State Lawmaker Convention Begins in Salt Lake City

State Lawmaker Convention Begins in Salt Lake City

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Richard Piatt ReportingPolicy-makers from across the nation are converging on Salt Lake City this week. 4,000 people will be here for the annual Conference of State Legislators.

Where Legislators are, lobbyists are never far behind, and that's true at the Salt Palace this week where groups as diverse as nude recreationists to the Humane Society set up to sell their point of view.

Julie Janovsky, Humane Society of U.S.: "We're here to get legislators to start thinking about these issues, and once again to stress that it's a bi-partisan act to think about animal protection issues."

The National Conference of State Legislatures, NCSL, can be a springboard for new ideas about tough problems. It's at conferences like this that lawmakers talk about things like No Child Left Behind, Welfare Reform, Taxing Internet Purchases, Health Care, and Tough Budgets.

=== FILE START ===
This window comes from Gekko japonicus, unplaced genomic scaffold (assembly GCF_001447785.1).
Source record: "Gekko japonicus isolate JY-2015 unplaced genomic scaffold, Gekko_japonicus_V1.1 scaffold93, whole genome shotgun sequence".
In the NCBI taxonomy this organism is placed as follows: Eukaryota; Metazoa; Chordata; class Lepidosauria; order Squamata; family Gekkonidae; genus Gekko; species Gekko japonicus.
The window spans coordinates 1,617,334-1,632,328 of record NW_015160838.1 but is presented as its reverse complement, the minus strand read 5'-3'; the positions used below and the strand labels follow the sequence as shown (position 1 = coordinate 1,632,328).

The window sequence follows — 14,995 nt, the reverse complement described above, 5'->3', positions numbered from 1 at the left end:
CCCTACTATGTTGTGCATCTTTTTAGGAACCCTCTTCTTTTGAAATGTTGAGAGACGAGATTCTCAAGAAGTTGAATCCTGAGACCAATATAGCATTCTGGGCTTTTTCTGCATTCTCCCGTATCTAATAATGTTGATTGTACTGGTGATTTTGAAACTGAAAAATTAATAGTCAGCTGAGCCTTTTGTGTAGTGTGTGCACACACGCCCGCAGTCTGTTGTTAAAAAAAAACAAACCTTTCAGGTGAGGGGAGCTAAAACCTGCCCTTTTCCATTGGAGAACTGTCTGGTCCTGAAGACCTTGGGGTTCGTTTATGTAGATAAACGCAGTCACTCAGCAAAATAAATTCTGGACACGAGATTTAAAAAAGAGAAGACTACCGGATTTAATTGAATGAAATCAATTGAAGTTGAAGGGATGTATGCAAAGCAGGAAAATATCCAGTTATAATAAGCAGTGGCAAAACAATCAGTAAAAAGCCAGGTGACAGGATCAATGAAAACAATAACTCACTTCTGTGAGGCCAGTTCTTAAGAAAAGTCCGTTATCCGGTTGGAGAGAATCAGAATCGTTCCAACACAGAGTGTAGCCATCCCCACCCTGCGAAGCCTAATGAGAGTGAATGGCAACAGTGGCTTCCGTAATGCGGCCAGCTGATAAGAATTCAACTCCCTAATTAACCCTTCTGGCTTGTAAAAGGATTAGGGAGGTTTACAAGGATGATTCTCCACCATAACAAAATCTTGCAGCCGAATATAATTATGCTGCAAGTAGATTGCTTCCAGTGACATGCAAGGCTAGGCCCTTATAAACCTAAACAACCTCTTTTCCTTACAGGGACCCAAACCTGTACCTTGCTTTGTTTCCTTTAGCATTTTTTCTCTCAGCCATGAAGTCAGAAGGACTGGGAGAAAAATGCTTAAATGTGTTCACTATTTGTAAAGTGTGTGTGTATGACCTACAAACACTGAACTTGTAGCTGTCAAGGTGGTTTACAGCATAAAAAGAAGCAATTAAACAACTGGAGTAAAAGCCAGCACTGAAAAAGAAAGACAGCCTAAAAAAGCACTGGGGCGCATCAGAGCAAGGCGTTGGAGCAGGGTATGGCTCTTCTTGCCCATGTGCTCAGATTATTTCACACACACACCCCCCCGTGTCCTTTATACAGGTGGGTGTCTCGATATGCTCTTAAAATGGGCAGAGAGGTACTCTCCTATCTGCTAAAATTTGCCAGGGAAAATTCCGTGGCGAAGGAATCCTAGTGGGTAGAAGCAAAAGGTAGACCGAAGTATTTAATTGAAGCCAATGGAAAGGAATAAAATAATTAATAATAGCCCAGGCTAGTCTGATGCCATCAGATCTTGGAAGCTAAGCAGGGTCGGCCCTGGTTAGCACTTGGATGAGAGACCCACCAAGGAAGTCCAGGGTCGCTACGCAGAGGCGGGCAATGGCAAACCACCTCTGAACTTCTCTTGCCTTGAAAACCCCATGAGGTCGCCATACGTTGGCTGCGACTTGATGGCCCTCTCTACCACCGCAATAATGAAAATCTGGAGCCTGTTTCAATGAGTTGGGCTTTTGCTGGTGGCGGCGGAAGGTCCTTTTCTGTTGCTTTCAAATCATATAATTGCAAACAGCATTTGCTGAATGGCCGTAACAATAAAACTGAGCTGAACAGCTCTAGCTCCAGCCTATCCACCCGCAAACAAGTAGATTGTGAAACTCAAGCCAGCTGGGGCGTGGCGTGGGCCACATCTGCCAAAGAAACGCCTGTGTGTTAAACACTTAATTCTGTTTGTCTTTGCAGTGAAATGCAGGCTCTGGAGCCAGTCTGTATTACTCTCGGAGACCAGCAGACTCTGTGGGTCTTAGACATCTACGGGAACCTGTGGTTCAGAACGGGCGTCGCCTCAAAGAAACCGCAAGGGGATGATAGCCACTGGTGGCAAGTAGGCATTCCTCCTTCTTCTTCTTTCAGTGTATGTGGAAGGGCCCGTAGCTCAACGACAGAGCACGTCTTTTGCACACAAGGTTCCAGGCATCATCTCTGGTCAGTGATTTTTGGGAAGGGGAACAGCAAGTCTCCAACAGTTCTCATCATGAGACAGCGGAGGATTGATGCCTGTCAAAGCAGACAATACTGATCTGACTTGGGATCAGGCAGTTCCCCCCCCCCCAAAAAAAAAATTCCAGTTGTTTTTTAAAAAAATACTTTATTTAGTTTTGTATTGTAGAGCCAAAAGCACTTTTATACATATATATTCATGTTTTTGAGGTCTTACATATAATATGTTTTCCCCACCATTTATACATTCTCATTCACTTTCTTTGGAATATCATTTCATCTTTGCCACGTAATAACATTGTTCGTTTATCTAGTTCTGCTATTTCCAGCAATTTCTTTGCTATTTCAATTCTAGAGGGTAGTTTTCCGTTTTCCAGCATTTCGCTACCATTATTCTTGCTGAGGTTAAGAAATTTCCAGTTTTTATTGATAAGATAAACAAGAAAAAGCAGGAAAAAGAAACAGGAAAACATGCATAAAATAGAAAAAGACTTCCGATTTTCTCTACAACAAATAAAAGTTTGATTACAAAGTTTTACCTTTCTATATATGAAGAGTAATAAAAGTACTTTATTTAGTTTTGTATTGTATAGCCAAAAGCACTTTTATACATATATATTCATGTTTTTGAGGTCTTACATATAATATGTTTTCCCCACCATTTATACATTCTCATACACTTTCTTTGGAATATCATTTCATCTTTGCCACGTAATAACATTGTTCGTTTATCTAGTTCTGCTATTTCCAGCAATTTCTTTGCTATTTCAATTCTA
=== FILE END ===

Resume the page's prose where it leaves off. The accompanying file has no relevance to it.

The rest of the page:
Along the way, Salt Lake City hotels, restaurants, bars, taxi-cabs, and others are expected to rake in between four and five million dollars this week.

There are those who are nervous Utah's cultural influence at a Capitol opening reception--no alcohol--might be taken as an 'unfriendly' reception. That's nonsense, according to NCSL's President and Utah house Speaker.

Marty Stephens, NCSL President: "I don't think it's a big deal. We've talked to the leaders of NCSL. We're going to have alcohol at one of the events and at the other we're not."

Conference organizers reluctantly admit: Nightlife is a part of the convention for some. But they're hoping the focus will be more on meaty issues common to all states.

William Pound/NCSL Executive Director: "The problems are fairly common. How they deal with them may differ according to their own political culture, their own traditions."

Attendance at this NCSL is expected to be lower than average---about 4,000. Organizers blame the timing of the election year, not the host state Utah, which struggled to raise the nearly 800-thousand dollars to host the event this year.

This week the conference is expected to host actress Melissa Gilbert speaking on behalf of promoting the film industry. Democrats will host Senator Gary Hart at a luncheon tomorrow. And President Bush's Chief of Staff Andy Card will address the group Friday morning.

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